Under light ether anesthesia, the abdomen was opened and pylorus was ligated without causing any damage to its blood vessels. The stomach was replaced carefully, and the abdominal wall was closed with interrupted sutures. The animals were deprived of water during the postoperative period. Four hours after ligation, stomachs were dissected out and contents were collected into clean tubes. Volume, pH and total acid content of gastric juice were determined. The contents were centrifuged, filtered and subjected to titration for estimation of total acidity. One milliliter of centrifuged and filtered gastric secretion was titrated against 0.1N sodium hydroxide using 1% phenolphthalein as indicator to find out the total acidity. The stomach was opened along the greater curvature and examined for ulcers. The ulcer index was evaluated using the method described earlier.  Various parameters such as area of gastric lesion, NP-SH concentration, gastric wall mucus concentration, total acidity and volume of gastric content; and histopathological parameters like hemorrhage, edema, erosion, ulceration were studied and compared between all the four groups of rats. Procedures for determination of all other parameters listed in [Table 1] and [Table 2] were performed as per the reported procedures. ,
Statistical analysis was carried out using ANOVA, followed by Dunnet's multiple comparison tests using Graph pad PRISM software version 4.03. P values < 0.05 were considered significant.
| Results|| |
Acute oral toxicity study
The male Wistar rats treated with aqueous extract of M. cymbalaria did not show any behavioral changes, toxic reaction or mortality up to 5000 mg/kg treatment. It was found to be safe at the dose of 5000 mg/kg. Therefore, LD50 of the aqueous extract of M. cymbalaria was found to be >5000 mg/kg.
Effect of aqueous extract of M. cymbalaria fruits on ethanol-induced ulceration is shown in [Table 1] and [Table 2]. Area of gastric lesions was found to be reduced from 88.05 ± 0.81 to 26.00* ± 0.46 (P < 0.05). There was a significant reduction in NP-SH concentration, gastric wall mucus concentration and volume of gastric content, which is clear from the data in [Table 1]. The titratable acidity of the gastric secretions was found to be reduced from 128.42 ± 0.89 in the ulcer control group to 107.51 ± 0.57 in M. cymbalaria-treated group.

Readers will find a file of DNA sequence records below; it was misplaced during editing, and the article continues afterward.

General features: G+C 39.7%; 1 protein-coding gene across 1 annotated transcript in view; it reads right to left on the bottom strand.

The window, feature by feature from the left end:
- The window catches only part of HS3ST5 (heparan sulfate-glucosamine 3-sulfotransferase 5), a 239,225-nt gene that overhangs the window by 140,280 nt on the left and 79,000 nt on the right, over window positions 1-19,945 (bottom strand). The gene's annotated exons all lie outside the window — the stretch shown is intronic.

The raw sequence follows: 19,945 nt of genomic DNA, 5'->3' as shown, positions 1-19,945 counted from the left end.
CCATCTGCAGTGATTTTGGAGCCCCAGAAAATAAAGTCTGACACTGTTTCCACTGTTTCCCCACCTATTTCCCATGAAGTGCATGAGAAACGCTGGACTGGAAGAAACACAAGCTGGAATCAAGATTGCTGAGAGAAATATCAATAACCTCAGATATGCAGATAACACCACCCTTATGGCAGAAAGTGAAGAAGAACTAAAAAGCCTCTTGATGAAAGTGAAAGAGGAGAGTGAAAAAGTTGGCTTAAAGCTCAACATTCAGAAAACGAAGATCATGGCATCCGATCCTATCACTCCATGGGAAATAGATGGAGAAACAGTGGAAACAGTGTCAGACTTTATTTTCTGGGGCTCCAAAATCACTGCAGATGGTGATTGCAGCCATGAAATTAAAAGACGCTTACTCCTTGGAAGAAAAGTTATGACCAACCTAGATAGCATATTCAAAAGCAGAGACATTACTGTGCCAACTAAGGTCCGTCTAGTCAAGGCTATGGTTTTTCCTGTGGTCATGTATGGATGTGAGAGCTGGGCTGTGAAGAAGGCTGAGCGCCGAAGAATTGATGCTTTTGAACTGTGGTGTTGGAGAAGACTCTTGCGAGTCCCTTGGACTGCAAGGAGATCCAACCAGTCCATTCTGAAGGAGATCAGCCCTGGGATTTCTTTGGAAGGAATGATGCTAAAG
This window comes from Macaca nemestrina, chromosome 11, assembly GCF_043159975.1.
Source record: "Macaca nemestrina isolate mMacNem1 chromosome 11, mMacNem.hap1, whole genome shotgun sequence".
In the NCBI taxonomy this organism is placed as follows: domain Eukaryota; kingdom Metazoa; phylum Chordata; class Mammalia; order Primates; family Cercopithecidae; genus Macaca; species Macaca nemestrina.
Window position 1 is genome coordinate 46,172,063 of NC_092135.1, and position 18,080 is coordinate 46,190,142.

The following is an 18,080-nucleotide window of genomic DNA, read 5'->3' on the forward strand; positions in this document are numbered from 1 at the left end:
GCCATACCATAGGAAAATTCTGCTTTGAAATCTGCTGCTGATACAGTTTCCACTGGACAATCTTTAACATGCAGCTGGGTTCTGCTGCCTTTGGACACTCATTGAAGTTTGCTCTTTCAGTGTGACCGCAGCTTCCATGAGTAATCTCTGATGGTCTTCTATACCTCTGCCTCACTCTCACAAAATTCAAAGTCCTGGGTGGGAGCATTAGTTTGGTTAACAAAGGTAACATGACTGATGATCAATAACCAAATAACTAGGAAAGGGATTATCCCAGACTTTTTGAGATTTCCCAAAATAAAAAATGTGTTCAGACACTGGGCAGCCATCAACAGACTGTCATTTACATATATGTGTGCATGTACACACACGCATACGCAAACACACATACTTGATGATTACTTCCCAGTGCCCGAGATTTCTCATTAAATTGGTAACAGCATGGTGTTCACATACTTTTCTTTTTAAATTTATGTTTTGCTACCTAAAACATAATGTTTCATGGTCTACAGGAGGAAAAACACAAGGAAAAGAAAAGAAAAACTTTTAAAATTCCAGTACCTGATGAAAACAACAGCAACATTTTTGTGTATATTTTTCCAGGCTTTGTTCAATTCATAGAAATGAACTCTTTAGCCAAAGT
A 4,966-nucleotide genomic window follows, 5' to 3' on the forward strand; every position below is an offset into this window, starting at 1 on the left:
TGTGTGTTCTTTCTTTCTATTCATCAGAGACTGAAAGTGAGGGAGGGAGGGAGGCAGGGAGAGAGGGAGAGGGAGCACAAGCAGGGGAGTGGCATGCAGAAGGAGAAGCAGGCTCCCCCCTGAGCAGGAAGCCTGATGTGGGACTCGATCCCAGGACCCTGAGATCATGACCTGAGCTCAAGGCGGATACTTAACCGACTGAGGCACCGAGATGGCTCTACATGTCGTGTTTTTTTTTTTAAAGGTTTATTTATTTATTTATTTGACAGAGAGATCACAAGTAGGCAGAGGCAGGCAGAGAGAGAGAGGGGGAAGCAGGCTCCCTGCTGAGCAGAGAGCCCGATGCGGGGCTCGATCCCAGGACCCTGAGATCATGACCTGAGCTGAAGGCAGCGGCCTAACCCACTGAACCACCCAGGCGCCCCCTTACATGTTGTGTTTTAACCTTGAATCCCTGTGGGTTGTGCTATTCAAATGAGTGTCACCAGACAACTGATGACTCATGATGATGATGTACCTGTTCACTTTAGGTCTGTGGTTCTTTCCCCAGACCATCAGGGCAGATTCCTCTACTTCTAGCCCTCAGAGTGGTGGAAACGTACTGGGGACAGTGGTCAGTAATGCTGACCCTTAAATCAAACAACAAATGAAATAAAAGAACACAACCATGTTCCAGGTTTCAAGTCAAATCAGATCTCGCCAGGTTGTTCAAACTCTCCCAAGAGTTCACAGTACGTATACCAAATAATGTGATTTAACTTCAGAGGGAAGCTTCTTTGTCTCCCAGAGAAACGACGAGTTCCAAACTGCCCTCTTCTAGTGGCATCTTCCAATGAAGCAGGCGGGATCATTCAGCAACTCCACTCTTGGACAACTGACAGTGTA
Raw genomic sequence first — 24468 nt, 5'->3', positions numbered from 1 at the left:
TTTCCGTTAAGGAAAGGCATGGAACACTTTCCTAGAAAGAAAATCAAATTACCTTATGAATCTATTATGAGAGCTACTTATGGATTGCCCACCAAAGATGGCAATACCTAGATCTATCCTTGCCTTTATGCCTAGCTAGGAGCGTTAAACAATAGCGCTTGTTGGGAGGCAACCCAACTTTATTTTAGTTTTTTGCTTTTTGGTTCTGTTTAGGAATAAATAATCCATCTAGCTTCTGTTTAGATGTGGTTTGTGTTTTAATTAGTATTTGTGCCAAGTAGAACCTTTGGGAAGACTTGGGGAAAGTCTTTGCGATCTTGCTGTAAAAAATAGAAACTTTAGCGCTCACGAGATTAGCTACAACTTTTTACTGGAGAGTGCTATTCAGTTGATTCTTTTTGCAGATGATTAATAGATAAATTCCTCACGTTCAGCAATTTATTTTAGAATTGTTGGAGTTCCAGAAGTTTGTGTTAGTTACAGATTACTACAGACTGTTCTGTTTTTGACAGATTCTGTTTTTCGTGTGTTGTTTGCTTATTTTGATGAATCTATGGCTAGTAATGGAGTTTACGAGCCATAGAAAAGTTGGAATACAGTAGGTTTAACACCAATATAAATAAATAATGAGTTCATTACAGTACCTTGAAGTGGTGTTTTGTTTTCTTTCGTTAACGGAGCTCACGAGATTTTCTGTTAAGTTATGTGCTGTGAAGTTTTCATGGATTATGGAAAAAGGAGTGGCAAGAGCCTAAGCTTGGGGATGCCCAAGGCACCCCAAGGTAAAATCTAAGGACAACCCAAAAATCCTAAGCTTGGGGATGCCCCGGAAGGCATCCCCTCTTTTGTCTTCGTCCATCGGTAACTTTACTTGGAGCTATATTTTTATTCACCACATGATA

The gastro-protection offered by M. cymbalaria fruit extract (500 mg/kg) was comparable to that of the standard drug, lanzoprazole (30 mg/kg) ( P < 0.05).
The histopathology of gastric mucosa of rats reveals a significant reduction in gastric erosion and lesions in M. cymbalaria-treated group [Figure 1], which is similar to that in the lanzoprazole-treated group [Figure 2], as compared to the control group [Figure 3].
| Discussion|| |
The antiulcer property of Momordica cymbalaria fruits in rats is evident from its significant reduction in titratable acidity, the number of ulcer index (P < 0.05). The reduction in NP-SH concentration, gastric wall mucus concentration and volume of gastric content also confirms the antiulcer property of the tested material. The histopathological study also showed much reduction in gastric lesions; hemorrhage, erosion and ulceration suggested that M. cymbalaria could suppress gastric damage induced by ethanol [Figure 1],[Figure 2],[Figure 3].
The preliminary phytochemical analysis of M. cymbalaria extract showed the presence of flavonoids, cucurbitacins, momordicine and glycosides. It is also reported that the aqueous extract is rich in flavanol quercetin, which was earlier reported for its antiulcer property.  The cucurbitacins, momordicine are among the cytoprotective materials isolated from this plant. The antioxidant components from many plant extracts have been extensively confirmed for their antiulcerogenic efficacy.  It is suggested that these active compounds would be able to stimulate prostaglandin secretion and counteract the deteriorating effects of reactive oxidants in gastrointestinal lumen. , The antiulcer activity of M. cymbalaria may be attributed to its polyphenolic constituents, particularly quercetin, reported from it.  In this study, we observed that the aqueous extract of M. cymbalaria fruits provides significant antiulcer effect against gastric ulcers in rats, a fact that supports the traditional use of the decoction of M. cymbalaria fruits for its antiulcer effect.